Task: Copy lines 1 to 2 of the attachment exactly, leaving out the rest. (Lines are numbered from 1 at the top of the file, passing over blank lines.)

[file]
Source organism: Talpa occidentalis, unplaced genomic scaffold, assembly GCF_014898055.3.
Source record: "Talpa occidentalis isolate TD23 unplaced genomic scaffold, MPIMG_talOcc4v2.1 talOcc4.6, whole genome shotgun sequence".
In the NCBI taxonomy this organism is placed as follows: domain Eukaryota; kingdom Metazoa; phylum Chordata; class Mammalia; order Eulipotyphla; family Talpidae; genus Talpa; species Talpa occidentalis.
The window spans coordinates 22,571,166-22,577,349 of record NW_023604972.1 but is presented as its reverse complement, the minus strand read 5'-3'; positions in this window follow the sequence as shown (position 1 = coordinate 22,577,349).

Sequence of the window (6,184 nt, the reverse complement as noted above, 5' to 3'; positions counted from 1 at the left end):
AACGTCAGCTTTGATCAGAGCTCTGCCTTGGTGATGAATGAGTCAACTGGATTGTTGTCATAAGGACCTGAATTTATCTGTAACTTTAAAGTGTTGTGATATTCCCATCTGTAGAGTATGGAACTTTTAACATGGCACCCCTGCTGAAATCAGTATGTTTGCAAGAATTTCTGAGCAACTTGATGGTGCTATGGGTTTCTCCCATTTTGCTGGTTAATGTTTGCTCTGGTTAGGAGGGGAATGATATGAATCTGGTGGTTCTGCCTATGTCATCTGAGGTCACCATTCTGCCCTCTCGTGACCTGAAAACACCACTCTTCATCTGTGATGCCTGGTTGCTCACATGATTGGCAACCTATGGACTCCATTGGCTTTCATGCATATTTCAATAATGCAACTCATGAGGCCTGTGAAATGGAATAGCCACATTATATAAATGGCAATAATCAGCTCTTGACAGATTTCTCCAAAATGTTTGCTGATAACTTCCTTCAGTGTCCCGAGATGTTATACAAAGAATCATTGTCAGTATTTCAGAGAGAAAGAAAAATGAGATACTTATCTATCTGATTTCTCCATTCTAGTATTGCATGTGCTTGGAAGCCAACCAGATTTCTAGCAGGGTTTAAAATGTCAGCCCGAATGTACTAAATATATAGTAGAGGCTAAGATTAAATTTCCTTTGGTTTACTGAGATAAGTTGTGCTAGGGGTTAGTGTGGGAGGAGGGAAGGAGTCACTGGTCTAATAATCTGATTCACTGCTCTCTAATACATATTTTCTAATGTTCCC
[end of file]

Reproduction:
Source organism: Talpa occidentalis, unplaced genomic scaffold, assembly GCF_014898055.3.
Source record: "Talpa occidentalis isolate TD23 unplaced genomic scaffold, MPIMG_talOcc4v2.1 talOcc4.6, whole genome shotgun sequence".